Some have argued that this attempt to legislate what we drink and to force chemicals into our water is nothing new. “After all”, they argue, “we insert vitamins A & D into our milk.” The question is not whether we have supplements added to our milk; rather it is whether we use the force of government to mandate this practice. If producers add the supplements voluntarily, then there is no violation of the producer’s rights and liberties; consumers are free to purchase or ignore the product—therefore there is no violation of the consumer’s rights and liberties either. But if the government requires the addition of vitamins to milk, the rights of both producers and consumers are violated. I find it interesting, however, that the very people who scoff at the possibility that mandatory fluoridation could lead to the loss of other liberties are the first to use earlier losses of liberty to justify fluoridation. The truth of the matter is that one violation does lead to others and their own logic proves it. Each additional intrusion by government accelerates the loss of liberty.

An example from the past

Nowhere is this principle better demonstrated than in the life of Martin Niemoller. He was a pastor in Germany during the rise of Hitler. A supporter of Hitler at first, he later saw the danger in Hitler’s message and actions. Niemoller finally spoke out against the Nazi government, but perhaps too late. He was twice arrested for treason and finally imprisoned in the Dachau and Sachsenhausen concentration camps. Niemoller is famous for this observation which was made in 1945:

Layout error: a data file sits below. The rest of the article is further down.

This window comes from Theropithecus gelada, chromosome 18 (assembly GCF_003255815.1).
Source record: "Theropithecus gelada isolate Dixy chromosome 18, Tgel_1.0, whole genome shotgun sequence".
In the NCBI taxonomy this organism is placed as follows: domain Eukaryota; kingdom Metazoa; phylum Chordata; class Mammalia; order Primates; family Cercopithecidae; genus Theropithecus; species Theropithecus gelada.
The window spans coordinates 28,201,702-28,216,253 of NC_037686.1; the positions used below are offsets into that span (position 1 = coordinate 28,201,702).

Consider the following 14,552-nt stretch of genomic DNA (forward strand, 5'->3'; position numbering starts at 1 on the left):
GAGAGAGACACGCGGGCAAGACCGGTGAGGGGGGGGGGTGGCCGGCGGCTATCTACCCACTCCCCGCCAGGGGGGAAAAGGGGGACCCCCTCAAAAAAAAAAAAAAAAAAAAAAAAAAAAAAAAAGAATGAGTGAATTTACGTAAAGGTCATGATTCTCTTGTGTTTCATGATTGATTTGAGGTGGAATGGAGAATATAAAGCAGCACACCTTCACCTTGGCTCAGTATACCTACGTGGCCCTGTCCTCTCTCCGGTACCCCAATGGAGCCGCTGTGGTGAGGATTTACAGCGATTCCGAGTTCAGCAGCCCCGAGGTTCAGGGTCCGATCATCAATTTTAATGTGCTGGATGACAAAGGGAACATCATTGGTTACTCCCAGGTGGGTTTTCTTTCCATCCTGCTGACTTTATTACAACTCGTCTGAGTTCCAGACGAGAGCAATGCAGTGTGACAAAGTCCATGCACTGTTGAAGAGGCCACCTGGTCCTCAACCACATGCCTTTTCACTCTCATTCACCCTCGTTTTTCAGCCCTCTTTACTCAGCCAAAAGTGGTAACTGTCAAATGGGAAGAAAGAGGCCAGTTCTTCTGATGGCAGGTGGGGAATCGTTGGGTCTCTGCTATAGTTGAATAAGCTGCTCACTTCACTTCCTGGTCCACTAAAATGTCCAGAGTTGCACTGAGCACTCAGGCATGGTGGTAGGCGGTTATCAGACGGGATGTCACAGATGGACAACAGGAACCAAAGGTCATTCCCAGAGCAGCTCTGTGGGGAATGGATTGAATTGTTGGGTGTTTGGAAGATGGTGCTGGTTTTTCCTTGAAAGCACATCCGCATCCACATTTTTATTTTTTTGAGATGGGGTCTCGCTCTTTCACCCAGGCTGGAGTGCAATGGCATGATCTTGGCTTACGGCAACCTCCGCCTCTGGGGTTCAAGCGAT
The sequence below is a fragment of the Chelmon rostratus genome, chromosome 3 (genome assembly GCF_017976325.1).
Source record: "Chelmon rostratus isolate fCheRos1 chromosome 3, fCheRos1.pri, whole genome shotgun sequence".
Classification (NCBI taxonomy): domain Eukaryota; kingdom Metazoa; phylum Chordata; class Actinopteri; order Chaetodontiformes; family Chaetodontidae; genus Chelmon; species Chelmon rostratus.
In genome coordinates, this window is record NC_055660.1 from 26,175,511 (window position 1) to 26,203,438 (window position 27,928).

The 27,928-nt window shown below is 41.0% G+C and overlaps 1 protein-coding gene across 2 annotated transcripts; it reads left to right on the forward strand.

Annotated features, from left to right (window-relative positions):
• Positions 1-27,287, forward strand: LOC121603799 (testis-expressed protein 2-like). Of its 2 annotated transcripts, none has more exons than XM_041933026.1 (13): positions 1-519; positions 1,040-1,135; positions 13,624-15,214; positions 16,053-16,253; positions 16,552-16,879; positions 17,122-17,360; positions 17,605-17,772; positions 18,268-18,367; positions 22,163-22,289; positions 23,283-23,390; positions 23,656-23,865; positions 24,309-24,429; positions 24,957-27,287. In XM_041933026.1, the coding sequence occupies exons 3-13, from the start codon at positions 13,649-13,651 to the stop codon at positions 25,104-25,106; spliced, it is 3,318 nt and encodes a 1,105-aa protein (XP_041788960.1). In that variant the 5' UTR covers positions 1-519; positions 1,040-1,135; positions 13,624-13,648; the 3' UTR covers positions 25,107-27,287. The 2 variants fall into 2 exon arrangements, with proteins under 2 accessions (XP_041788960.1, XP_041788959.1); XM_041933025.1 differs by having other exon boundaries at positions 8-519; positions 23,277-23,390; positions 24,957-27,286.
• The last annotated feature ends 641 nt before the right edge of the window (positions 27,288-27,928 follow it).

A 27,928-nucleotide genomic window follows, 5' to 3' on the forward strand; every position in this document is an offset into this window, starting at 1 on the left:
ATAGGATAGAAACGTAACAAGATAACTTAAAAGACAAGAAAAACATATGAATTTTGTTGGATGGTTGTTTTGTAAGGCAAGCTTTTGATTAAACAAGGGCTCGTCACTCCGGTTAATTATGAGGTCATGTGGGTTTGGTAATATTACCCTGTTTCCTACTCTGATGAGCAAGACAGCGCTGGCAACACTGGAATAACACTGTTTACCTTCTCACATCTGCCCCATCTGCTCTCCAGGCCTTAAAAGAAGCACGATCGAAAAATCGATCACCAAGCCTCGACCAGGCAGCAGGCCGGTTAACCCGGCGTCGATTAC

First they came for the Communists, and I didn’t speak up, because I wasn’t a Communist.
Then they came for the Jews, and I didn’t speak up, because I wasn’t a Jew.
Then they came for the Catholics, and I didn’t speak up, because I was a Protestant.
Then they came for me, and by that time there was no one left to speak up for me.

Who should be most worried about forced fluoridation? It should be the churches, of all faiths, that wish to preserve the freedom of worship; it should be the media who want to preserve the right to a free press; it should be the civil libertarians who want to preserve the protection from unreasonable search and seizure; and it should be every citizen that wants to decide for themselves what food supplements and medicines to swallow. In short, it should be every thinking citizen in our land!

Does the majority rule?

Numerous people have asked me, “If the majority of our citizens want to fluoridate the water, are we not obligated to do it?” Somehow we have come to accept the mistaken notion that any policy is acceptable if approved by a majority of the citizens. This is patently false. Do we want to live in a society where the majority can take away the rights of a minority? I sure hope not. If we can force fluoride into the water today, what will it be tomorrow?

Forgive my boldness, but I must chide the well meaning dentists and public health activists who have lost sight of the necessity of freedom of choice; the absolute standard of individual liberty; and the very foundation of our great nation. They myopically attempt to save a few teeth by sacrificing the foundation of our free society.

Martin Niemoller might put it this way: “They came to force fluoride into our water and I said nothing because I was not a dentist….”